Doctors' leaders and the Government will return to the negotiating table on Monday in an effort to break the deadlock over the controversial contract for junior medics.
The British Medical Association will hold fresh talks after Health Secretary Jeremy Hunt agreed to a five-day pause in the imposition of the new junior doctors' contract.
The Health Secretary will also face questioning on the Comprehensive Spending Review on health and social care by the Health Select Committee.
Dr Johann Malawana, chairman of the BMA's junior doctors committee, said he hoped "real progress can now be made to ending this dispute".
But he said that any contract - whether agreed or not - should be put to a referendum of junior doctors.
The Department of Health (DoH) will again turn to hospital boss Sir David Dalton to lead the Government's negotiations - someone from whom Dr Malawana has previously welcomed involvement.
In a statement, the DoH said: "We look forward to the talks starting tomorrow, which will be held under the auspices of Acas - and the Secretary of State will suspend the introduction of the new contract for a five-day period to facilitate this.
"We are very pleased that Sir David Dalton, a highly respected independent NHS leader, will be returning to lead the Government's negotiating team on the small number of outstanding issues that separated both parties in February."
Dr Malawana wrote on Twitter that he would "welcome" working with Sir David again and would "try and find a solution for junior doctors".
He added: "Will be tough week but juniors want talks."
An Acas spokesman said: "After consultations with both parties in recent days, both the BMA and government representatives accepted an invitation from the chair of Acas, Sir Brendan Barber, to take part in five days of intensive talks to seek to resolve outstanding differences in the current junior doctors' dispute."
Mr Hunt said on Thursday that he wanted "written agreement" from the BMA's junior doctors committee that discussions over the contentious issue of unsocial hours and Saturday pay would be held in "good faith".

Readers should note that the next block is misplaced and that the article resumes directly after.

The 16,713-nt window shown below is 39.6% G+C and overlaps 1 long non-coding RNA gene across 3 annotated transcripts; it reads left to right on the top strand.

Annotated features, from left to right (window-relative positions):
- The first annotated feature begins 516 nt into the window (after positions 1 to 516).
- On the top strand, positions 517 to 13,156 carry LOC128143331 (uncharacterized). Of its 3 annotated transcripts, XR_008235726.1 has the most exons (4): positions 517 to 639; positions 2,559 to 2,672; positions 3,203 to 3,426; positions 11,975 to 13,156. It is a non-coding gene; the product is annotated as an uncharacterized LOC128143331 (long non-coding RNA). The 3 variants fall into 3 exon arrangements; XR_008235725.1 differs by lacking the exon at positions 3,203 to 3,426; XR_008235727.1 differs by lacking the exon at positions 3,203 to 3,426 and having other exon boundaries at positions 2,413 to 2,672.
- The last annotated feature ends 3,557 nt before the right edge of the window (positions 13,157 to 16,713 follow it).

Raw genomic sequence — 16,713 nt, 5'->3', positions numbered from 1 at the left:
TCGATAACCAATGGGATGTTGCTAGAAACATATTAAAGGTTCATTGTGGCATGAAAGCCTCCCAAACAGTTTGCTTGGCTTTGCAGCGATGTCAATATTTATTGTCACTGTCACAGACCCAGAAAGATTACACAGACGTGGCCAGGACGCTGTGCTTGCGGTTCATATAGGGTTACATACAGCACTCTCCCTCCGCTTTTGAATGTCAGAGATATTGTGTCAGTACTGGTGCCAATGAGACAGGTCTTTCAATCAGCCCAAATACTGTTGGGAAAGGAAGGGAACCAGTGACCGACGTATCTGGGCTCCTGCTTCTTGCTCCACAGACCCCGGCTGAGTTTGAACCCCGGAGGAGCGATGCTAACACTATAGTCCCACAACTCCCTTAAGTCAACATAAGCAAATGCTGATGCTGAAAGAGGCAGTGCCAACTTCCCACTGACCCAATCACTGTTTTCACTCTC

Dr Malawana said: "The BMA has agreed to re-enter talks with the Government on outstanding issues in this dispute, which include, but are not limited to, unsocial hours.
"Junior doctors' concerns extend far beyond pay, and our principle in talks will be to deliver a fair contract that does not discriminate against women or any other group, one which addresses the recruitment and retention crisis in the NHS and which provides the basis for delivering a world-class health service.
"The BMA will also call for any contract offer - agreed or not - to be put to a referendum of junior doctors, as is usual following a contract negotiation.
"We hope that with both parties back around the negotiating table, real progress can now be made to ending this dispute through talks."
A DoH spokeswoman said: "We welcome the BMA's decision to return to talks, and have always been clear that we want to see a negotiated solution to this dispute that delivers the seven-day NHS we promised the British people in last year's election.
"From Monday we will be looking for resolution on the small number of outstanding issues that separated both parties in February, principally Saturday pay, but also other issues that affect the motivation, recruitment and retention of junior doctors."
The agreement to resume talks follows a wave of industrial action launched by junior doctors in recent months, which saw thousands of operations cancelled after negotiations reached an impasse, with Mr Hunt threatening to impose the controversial contract.
The resumption of negotiations has been brokered by the Academy of Medical Royal Colleges in an effort to end the dispute.
Mr Hunt has insisted that discussions should not concern 90% of the issues already agreed but should focus instead on outstanding contractual issues.
Junior doctors stopped providing emergency care for the first time in NHS history during their most recent walkout, which went on for two days last week.
More than 125,000 appointments and operations were cancelled and will need to be rearranged, on top of almost 25,000 procedures cancelled during previous action.
The dispute began when the Government took steps to introduce its manifesto commitment of a seven-day NHS.
Mr Hunt wants to change what constitutes "unsocial" hours for which junior doctors can claim extra pay, turning 7am to 5pm on Saturday into a normal working day.
Currently, 7pm to 7am Monday to Friday and the whole of Saturday and Sunday attract a premium rate of pay for junior doctors.
Despite the Government offsetting this change with a hike in basic pay of 13.5%, it has proved to be a sticking point with the BMA.
The imposed contract, due to come into force in August, will still allow premium rates for Saturday evenings and all of Sunday.